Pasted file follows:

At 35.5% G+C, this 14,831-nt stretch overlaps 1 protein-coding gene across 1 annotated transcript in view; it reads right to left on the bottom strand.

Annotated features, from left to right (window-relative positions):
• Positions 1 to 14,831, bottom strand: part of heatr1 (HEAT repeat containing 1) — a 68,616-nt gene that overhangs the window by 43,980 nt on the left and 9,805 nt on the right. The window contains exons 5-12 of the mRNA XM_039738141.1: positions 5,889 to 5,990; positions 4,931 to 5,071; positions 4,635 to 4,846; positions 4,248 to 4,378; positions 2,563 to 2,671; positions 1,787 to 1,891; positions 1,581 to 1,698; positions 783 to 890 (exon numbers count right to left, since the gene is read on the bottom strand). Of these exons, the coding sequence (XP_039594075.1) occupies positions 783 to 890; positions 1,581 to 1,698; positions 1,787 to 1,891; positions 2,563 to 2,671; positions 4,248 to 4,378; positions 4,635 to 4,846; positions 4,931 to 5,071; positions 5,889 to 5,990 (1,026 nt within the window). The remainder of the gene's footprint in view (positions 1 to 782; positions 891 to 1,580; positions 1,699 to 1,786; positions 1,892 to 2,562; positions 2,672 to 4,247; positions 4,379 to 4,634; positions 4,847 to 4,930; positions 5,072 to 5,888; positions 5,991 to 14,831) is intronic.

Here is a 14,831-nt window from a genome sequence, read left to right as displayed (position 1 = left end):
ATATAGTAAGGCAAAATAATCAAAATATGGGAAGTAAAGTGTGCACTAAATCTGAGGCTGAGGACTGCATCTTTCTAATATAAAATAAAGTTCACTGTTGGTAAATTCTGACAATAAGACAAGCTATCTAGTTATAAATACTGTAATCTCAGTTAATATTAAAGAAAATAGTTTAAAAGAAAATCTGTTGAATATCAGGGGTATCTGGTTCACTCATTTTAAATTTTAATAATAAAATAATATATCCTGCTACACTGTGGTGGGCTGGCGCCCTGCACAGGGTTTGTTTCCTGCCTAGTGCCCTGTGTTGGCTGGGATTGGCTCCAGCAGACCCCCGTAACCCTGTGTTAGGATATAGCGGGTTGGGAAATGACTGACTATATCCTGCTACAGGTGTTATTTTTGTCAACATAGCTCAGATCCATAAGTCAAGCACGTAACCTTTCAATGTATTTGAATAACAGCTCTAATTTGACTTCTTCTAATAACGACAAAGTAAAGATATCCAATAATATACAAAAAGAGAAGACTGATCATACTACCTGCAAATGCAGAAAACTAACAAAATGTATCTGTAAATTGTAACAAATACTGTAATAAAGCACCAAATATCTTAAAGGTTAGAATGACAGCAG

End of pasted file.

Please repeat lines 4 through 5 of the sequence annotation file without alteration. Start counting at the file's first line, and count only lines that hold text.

Here is a 14,831-nt window from a genome sequence, read left to right as displayed (position 1 = left end):
ATATAGTAAGGCAAAATAATCAAAATATGGGAAGTAAAGTGTGCACTAAATCTGAGGCTGAGGACTGCATCTTTCTAATATAAAATAAAGTTCACTGTTGGTAAATTCTGACAATAAGACAAGCTATCTAGTTATAAATACTGTAATCTCAGTTAATATTAAAGAAAATAGTTTAAAAGAAAATCTGTTGAATATCAGGGGTATCTGGTTCACTCATTTTAAATTTTAATAATAAAATAATATATCCTGCTACACTGTGGTGGGCTGGCGCCCTGCACAGGGTTTGTTTCCTGCCTAGTGCCCTGTGTTGGCTGGGATTGGCTCCAGCAGACCCCCGTAACCCTGTGTTAGGATATAGCGGGTTGGGAAATGACTGACTATATCCTGCTACAGGTGTTATTTTTGTCAACATAGCTCAGATCCATAAGTCAAGCACGTAACCTTTCAATGTATTTGAATAACAGCTCTAATTTGACTTCTTCTAATAACGACAAAGTAAAGATATCCAATAATATACAAAAAGAGAAGACTGATCATACTACCTGCAAATGCAGAAAACTAACAAAATGTATCTGTAAATTGTAACAAATACTGTAATAAAGCACCAAATATCTTAAAGGTTAGAATGACAGCAG